One Pace or Another: WALKING IN THREE CITIES

Places stride to the rhythm and mood of those who occupy, govern and plan them. On arrival one can sense a place’s vibe, tempo in the scents, informally traded cents and sentiments from the expressions of the familiar strangers welcoming (or rejecting) your presence.

In this post I briefly reflect on some foot traffic issues in South African cities and “towns” namely: Polokwane, Cape Town, Mahikeng and Pretoria. I argue that straight-line-thinking, and obstacles impose a drag effect on non-motorised travel planning along the city/town’s ripening center rippling peripheries.

National Character

South African’s choice of mode is an income based decision. On average, minibus taxi’s carry 26% of the working population to their occupations, whilst 28% of the total work trips are performed on-foot. Most of these trips are performed by middle-and-lower income earning groups, the highest 25%, in terms of income travels by means of car (49%) over long distances and walk very little. This implies that there is more foot, bicycle and transit traffic provision necessary, since the car is an elitist alternative for a democratic nation.

Mode Choice Distribution in South Africa between 2003 and 2013 according to the National Household Travel Surveys issued by Statistics South Africa.

Non-motorised travel is a culture, and commuters seek for shortest distances, easiest forms of movement and the most convenient actions to match their travel needs. To reflect on this, I sampled a few places around the country, just to juggle the contradictions in the kind of provision that exists for non-motorised travel.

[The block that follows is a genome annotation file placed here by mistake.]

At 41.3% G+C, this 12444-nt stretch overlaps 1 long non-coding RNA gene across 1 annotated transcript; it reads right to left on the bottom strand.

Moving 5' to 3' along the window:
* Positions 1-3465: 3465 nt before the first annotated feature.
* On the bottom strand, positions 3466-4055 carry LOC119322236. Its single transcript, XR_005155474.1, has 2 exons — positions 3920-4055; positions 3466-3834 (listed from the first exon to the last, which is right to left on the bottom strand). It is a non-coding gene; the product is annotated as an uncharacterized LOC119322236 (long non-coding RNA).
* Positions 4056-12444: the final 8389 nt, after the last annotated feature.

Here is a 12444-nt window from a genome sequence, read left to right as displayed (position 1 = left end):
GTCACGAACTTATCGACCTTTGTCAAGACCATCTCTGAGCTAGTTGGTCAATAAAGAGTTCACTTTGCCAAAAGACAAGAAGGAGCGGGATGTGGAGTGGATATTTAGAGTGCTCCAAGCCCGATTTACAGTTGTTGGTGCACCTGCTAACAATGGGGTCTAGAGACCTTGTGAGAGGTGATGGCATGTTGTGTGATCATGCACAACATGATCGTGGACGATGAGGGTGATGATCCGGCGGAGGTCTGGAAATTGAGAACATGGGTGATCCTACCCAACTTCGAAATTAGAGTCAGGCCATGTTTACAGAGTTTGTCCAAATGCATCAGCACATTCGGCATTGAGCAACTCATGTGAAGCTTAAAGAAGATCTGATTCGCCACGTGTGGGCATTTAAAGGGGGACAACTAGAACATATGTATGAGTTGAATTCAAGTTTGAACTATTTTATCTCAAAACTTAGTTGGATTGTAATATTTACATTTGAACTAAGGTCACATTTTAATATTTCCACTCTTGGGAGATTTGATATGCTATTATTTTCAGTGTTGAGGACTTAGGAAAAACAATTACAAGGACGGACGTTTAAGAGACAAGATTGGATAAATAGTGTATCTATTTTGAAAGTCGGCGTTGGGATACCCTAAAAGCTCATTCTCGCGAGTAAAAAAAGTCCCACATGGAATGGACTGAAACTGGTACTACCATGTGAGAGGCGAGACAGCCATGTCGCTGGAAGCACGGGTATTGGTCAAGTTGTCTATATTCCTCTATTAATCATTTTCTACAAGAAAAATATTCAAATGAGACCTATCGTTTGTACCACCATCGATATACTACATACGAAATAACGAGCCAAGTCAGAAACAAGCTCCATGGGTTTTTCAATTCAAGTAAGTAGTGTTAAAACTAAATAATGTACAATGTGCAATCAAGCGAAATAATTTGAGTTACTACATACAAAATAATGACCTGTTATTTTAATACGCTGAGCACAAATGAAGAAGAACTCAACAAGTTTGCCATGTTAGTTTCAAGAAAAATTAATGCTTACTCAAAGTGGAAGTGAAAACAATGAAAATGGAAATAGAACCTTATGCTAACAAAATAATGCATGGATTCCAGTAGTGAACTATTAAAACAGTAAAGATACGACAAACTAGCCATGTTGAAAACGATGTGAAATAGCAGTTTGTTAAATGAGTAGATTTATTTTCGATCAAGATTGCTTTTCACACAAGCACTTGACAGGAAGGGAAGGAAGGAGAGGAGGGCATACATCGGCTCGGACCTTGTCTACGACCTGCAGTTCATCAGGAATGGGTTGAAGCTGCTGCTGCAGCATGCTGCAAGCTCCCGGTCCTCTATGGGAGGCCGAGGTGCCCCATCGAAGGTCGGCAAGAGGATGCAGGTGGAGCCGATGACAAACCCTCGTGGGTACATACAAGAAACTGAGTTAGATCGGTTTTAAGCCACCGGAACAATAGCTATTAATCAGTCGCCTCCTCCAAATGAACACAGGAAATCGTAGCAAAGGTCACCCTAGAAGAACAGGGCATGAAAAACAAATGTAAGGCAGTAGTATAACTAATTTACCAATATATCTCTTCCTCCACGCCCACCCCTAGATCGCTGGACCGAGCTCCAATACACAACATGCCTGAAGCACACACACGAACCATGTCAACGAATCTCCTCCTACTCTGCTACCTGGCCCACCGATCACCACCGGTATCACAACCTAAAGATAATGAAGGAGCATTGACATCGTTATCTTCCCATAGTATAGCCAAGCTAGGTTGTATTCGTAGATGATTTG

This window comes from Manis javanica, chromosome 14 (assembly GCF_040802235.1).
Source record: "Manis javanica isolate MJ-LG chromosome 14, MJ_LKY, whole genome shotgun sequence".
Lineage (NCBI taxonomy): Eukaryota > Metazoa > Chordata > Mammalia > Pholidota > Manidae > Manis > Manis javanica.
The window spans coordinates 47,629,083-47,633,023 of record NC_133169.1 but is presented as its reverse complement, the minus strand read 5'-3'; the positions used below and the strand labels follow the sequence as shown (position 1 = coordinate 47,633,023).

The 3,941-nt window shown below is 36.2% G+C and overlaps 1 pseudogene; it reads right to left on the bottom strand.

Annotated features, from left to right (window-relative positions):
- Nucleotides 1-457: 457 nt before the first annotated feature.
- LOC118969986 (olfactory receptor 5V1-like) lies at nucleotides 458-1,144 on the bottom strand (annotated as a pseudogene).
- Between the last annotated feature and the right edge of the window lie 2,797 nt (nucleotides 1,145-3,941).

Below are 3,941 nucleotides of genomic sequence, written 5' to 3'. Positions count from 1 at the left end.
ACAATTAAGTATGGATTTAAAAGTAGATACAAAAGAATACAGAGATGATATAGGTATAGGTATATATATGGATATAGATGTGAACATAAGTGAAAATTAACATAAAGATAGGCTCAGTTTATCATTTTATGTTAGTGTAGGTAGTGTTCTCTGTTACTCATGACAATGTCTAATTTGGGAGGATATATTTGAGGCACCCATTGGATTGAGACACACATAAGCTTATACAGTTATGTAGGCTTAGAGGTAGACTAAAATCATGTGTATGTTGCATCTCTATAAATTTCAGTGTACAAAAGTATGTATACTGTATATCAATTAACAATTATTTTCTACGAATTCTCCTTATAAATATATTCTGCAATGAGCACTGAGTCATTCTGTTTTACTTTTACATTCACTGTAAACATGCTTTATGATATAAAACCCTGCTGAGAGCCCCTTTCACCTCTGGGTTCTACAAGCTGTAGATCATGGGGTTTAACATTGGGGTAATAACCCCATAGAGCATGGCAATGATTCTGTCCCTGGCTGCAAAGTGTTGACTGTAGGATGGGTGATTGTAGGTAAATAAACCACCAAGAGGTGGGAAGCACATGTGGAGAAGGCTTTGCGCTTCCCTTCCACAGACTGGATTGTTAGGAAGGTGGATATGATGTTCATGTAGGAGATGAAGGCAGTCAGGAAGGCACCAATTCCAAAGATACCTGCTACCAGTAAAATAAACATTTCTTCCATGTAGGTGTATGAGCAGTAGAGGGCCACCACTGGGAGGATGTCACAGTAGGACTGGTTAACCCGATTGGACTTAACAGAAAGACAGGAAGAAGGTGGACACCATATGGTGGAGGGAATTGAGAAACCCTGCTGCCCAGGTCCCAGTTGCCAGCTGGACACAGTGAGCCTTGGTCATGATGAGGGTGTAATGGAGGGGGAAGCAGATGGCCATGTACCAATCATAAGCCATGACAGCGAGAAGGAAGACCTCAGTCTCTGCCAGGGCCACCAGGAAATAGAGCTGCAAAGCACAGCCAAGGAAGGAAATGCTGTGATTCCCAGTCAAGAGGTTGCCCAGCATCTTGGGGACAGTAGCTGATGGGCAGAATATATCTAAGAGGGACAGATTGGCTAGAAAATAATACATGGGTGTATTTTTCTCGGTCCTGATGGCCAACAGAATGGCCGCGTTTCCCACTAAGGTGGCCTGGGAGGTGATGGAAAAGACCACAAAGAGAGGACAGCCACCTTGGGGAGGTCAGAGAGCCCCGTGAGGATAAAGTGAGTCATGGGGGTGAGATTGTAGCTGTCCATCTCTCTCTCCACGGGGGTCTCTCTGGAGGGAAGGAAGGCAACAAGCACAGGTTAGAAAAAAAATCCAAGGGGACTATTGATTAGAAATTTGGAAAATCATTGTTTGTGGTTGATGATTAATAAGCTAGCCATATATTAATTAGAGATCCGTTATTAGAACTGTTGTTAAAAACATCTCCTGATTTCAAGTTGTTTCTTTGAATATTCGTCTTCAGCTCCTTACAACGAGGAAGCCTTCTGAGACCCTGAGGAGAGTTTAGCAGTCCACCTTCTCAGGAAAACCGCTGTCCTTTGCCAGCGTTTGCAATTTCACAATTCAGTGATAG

City Poise

The City of Cape Town, for example, is pulling enormous efforts to provide for non-motorised travel infrastructure, culture and mobility on a macro-scale. These include bicycle lanes, universally accessible Bus Rapid Transit and transit interchanges. Yet, there are still those odd moments when pedestrians go one way, whilst such provisions go another (0A and 0B) — like on the UCT campus.


The City of Tshwane is another example of profoundly progressive integrated planning efforts in the form of Bus Rapid Transit, public space and pedestrian zones (i.e. Church Street- 0C). Yet there are those odd moments when poles intrude pedestrian space, side-walks provide evaporating universal access and sewage lingers with the hawkers (0D). Further-out of the city, near the University of Pretoria, we see sand-pits holding hands with straight lines of non-motorised provision — landscaping is certainly not well realized opportunity (0E).Lastly, from loitering around the city center I realized that using a bicycle to get around the 7kms that make up the center is certainly not an option encouraged — let alone provided for. In the city, who’s voices can articulate the actions necessary to expand the fluidity and priority of NMT mobility — the lower income end of the masses, or the young middle-class learning from Europe, Asia and the Americas?

Snippets of Tshwane CBD and beyond — Not the townships for this discussion.

Town Poise